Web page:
The first iPhone was sold 10 years ago on June 28, 2007. While it immediately became popular among millions of people throughout the world, those of us with disabilities were unable to use, let alone enjoy all of the iPhone’s exciting and (at the time) new features. That all changed in 2009 with the launch of the iPhone 3GS, when Apple included screen-reading technology for blind and visually impaired users. Subsequent models also provided accessibility features for people with hearing, physical and learning disabilities. I began using an iPhone in 2012 – you can read more about how it has helped me in this commentary.
Although the iPhone has been accessible to the blind since 2009, many people from the general public still do not know how someone without sight can use smartphones or tablets. In the case of the iPhone, Apple has included a screen-reading program called Voiceover. This software – which comes already preinstalled in every Apple device – reads out loud what is on the screen when we tap on it. To open an app, we tap on it twice. Other gestures help us read text, type and adjust various Voiceover settings, like the speaking rate. Various Braille display devices are also compatible with Voiceover. This allows us to read what’s on the phone’s screen by using Braille if we so wish. Other settings, like text enlargement are also available for users with low vision in the iPhone’s accessibility menu.
So, what exactly can people who are blind or visually impaired do on the iPhone? Pretty much everything sighted people can and more! Besides being able to make and receive phone calls, read and send text messages, play music and check our social media pages, people who are blind or have other disabilities can become more independent with everyday tasks. I can listen to audio books, know what color something is, read print materials, identify household items and even take pictures! Nowadays, numerous apps allow people with vision and other disabilities to do these and many other things independently. All of this was virtually impossible prior to the development of the iPhone.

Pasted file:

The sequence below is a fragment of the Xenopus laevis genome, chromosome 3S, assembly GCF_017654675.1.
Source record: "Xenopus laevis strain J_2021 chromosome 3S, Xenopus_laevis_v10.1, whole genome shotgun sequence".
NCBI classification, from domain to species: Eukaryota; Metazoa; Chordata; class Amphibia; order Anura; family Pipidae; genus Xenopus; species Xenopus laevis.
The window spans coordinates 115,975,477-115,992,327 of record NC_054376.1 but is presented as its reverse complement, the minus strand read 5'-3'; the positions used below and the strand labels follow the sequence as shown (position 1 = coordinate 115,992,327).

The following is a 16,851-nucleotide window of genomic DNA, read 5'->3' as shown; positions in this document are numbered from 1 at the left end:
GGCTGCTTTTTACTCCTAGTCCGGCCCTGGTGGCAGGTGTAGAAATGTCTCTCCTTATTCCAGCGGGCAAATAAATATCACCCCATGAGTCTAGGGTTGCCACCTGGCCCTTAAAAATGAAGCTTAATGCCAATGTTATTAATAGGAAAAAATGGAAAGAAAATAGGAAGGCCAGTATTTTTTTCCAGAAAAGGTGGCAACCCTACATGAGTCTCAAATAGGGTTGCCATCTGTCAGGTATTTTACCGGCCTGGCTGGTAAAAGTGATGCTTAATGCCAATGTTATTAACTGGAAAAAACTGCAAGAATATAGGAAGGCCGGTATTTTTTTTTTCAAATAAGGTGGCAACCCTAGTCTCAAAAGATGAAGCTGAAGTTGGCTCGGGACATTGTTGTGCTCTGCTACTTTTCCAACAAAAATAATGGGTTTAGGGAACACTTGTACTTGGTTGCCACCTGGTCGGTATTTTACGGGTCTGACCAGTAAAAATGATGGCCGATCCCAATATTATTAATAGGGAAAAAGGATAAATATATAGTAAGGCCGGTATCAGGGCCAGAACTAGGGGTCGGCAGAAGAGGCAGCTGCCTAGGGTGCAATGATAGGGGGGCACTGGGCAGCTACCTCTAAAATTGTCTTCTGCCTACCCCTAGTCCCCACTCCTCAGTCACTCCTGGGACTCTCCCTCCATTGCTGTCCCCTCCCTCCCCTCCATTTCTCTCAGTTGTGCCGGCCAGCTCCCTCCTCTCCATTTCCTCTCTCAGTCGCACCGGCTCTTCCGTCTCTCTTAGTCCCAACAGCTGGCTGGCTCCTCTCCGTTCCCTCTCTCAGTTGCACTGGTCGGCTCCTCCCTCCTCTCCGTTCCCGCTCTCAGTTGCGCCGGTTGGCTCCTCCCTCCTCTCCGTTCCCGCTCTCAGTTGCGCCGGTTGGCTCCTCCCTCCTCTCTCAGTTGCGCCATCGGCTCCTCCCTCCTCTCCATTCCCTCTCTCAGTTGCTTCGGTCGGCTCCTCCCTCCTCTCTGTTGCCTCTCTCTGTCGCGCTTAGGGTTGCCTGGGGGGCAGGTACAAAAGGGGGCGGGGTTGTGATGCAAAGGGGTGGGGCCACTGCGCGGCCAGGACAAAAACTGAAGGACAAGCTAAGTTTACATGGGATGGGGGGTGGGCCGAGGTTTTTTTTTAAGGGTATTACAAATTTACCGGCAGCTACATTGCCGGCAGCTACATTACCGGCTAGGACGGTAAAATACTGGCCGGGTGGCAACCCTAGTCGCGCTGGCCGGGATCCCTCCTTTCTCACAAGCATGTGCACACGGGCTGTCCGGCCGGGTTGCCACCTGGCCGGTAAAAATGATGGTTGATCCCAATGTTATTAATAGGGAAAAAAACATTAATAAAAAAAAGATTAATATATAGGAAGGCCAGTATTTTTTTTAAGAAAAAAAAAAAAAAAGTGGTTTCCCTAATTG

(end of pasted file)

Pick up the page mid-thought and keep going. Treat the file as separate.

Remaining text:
If someone had told me 10 years ago that I would one day be able to use the iPhone, I would’ve simply laughed at them. Using a touch screen by someone who is blind was a concept never even dreamed of in 2007. Technology is constantly evolving, and I am sure it will continue surprising all of us. Speaking of surprises, I am not amazed that non-disabled individuals still ask me how I use my iPhone when they see me flicking and tapping the screen with ease. After all, I myself did not think I would be able to ever enjoy this innovative device when it came out 10 years ago. My hat goes off to Apple and the other developers who strive to make modern technology accessible and inclusive for all. Not only is it a good business practice, it is the right thing to do.